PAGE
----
Taiwan Premier Jiang Yi-huah open to formal review of future trade pacts with Beijing
Jiang Yi-huah says the government will consider passing law to increase oversight of controversial trade agreements made with the mainland
Taiwan's government said yesterday it was open to a demand made by students occupying the legislature for a law increasing scrutiny of future pacts signed with the mainland.
Demonstrators seized control of the parliament building on March 18 because they fear a trade agreement with Beijing will lead to job losses on the island. They also argue closer ties with the mainland pose a threat to Taiwan's democracy.
"As long as there is a consensus, the cabinet will ask the Mainland Affairs Council and relevant institutions to draft the bill for legislation so that it can be used to scrutinise all future cross-strait pacts," Premier Jiang Yi-huah said at a news conference in Taipei yesterday.
President Ma Ying-jeou is scheduled to hold his own news conference today to discuss concerns about the services trade pact, which would give the mainland and Taiwan greater access to each other's service sectors.
In a meeting last night with heads of 11 universities, including the National Taiwan University, Ma reiterated his willingness to talk to student protesters. Ma spokeswoman Garfie Li said university leaders suggested setting up a communications channel between students and presidential representatives, the Central News Agency reported.
Student leaders are planning a rally outside the Presidential Office in the centre of Taipei tomorrow. They want the trade pact to be reviewed under the new legislation.
Jiang, however, said it was unlikely that the new laws would be passed or the trade pact reviewed before the end of the current legislative session on June 30.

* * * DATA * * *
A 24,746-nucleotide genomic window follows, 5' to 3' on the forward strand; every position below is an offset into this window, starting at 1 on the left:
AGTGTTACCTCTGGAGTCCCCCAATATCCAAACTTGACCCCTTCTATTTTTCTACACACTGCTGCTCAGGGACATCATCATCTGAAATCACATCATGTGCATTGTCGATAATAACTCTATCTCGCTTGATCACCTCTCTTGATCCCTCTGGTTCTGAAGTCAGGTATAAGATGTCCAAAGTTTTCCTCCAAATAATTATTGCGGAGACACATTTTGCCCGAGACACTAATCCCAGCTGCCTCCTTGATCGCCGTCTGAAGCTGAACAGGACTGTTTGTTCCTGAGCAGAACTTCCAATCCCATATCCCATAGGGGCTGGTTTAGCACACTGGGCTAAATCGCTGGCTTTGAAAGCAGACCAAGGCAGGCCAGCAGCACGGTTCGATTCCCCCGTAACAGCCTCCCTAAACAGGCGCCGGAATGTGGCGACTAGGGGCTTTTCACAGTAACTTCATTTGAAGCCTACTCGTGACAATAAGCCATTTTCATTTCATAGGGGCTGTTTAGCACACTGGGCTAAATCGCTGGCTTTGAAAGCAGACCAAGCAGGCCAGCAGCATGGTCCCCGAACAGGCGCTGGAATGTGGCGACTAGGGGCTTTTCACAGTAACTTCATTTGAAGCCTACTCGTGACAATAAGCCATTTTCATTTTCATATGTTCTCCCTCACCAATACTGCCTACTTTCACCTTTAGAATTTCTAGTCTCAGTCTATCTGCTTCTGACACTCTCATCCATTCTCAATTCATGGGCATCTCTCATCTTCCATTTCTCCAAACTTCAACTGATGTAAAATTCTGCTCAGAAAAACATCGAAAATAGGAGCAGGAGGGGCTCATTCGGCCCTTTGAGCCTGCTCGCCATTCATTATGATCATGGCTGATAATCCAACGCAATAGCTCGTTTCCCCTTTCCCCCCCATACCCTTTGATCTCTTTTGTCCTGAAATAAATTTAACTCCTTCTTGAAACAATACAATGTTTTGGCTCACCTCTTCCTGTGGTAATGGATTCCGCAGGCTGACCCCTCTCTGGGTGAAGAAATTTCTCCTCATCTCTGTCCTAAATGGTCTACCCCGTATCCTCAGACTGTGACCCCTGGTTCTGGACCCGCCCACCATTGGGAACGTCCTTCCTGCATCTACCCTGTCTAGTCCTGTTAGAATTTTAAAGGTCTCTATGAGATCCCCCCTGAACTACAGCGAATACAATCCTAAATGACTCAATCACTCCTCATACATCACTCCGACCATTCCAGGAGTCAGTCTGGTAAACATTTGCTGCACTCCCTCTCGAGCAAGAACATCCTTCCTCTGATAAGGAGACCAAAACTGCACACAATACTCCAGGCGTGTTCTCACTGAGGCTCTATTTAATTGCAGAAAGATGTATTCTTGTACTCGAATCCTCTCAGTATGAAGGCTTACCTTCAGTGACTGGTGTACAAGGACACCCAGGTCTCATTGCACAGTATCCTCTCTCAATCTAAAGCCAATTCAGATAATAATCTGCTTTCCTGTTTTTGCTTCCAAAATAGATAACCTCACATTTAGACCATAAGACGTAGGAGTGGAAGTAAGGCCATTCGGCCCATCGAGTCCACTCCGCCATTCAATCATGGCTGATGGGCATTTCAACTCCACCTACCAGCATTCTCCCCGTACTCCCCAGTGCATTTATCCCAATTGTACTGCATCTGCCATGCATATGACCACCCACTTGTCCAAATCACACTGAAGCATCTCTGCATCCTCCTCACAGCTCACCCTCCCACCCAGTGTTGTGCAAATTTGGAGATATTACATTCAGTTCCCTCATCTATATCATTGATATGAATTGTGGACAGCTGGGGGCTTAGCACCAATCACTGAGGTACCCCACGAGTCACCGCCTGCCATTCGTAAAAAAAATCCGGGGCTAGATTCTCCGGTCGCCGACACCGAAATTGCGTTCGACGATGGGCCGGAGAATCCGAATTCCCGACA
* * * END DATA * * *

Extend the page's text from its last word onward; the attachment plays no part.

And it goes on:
The protests escalated late on Sunday when police in riot gear used water cannon to evict students who had stormed government offices near the parliament building. More than 110 people were injured.
The forcible eviction prompted renewed criticism of Ma's government by most local news media and sympathisers of the student-led protests, dubbed the "sunflower movement". Jiang also rejected protesters' suggestions that the trade pact be scrapped and sent back for renegotiation with the mainland.
The premier said it might jeopardise future trade agreements with other countries, who would think Taiwan was not to be trusted and went back on its word too easily.
Three groups will hold separate protests today near the legislature to call for an end to the student occupation of parliament.
One is organised by the governing Kuomintang party's National Youth Affairs Committee.
The protesters will wear carnations to differentiate themselves from the student-led protesters who have been wearing sunflowers.